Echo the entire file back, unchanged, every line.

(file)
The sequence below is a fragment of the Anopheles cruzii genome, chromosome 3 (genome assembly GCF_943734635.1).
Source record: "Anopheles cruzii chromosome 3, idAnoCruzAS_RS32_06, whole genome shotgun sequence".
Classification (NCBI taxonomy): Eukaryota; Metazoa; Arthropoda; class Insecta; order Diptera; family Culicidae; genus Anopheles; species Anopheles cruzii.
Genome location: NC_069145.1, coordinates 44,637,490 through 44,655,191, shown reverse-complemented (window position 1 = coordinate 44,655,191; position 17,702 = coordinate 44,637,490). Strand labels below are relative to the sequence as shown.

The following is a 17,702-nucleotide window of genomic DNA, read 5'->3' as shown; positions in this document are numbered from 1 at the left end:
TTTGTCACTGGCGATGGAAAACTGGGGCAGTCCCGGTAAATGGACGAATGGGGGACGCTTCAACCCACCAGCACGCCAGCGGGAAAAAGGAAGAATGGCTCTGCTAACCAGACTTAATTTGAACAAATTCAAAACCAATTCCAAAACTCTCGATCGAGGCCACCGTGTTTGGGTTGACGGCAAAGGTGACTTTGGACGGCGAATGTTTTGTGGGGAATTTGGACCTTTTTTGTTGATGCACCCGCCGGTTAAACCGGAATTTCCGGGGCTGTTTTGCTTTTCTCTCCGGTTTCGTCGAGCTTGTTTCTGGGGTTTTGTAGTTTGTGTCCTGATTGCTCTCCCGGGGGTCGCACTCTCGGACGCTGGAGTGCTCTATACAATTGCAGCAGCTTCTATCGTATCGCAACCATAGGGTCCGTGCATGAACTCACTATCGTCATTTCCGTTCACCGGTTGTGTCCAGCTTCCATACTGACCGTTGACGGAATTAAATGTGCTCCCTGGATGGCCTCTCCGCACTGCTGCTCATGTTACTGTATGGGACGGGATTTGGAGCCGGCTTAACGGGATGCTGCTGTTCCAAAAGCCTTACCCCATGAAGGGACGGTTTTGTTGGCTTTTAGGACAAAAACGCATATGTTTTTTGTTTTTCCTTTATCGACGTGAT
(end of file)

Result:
The sequence below is a fragment of the Anopheles cruzii genome, chromosome 3 (genome assembly GCF_943734635.1).
Source record: "Anopheles cruzii chromosome 3, idAnoCruzAS_RS32_06, whole genome shotgun sequence".
Classification (NCBI taxonomy): Eukaryota; Metazoa; Arthropoda; class Insecta; order Diptera; family Culicidae; genus Anopheles; species Anopheles cruzii.
Genome location: NC_069145.1, coordinates 44,637,490 through 44,655,191, shown reverse-complemented (window position 1 = coordinate 44,655,191; position 17,702 = coordinate 44,637,490). Strand labels below are relative to the sequence as shown.

The following is a 17,702-nucleotide window of genomic DNA, read 5'->3' as shown; positions in this document are numbered from 1 at the left end:
TTTGTCACTGGCGATGGAAAACTGGGGCAGTCCCGGTAAATGGACGAATGGGGGACGCTTCAACCCACCAGCACGCCAGCGGGAAAAAGGAAGAATGGCTCTGCTAACCAGACTTAATTTGAACAAATTCAAAACCAATTCCAAAACTCTCGATCGAGGCCACCGTGTTTGGGTTGACGGCAAAGGTGACTTTGGACGGCGAATGTTTTGTGGGGAATTTGGACCTTTTTTGTTGATGCACCCGCCGGTTAAACCGGAATTTCCGGGGCTGTTTTGCTTTTCTCTCCGGTTTCGTCGAGCTTGTTTCTGGGGTTTTGTAGTTTGTGTCCTGATTGCTCTCCCGGGGGTCGCACTCTCGGACGCTGGAGTGCTCTATACAATTGCAGCAGCTTCTATCGTATCGCAACCATAGGGTCCGTGCATGAACTCACTATCGTCATTTCCGTTCACCGGTTGTGTCCAGCTTCCATACTGACCGTTGACGGAATTAAATGTGCTCCCTGGATGGCCTCTCCGCACTGCTGCTCATGTTACTGTATGGGACGGGATTTGGAGCCGGCTTAACGGGATGCTGCTGTTCCAAAAGCCTTACCCCATGAAGGGACGGTTTTGTTGGCTTTTAGGACAAAAACGCATATGTTTTTTGTTTTTCCTTTATCGACGTGAT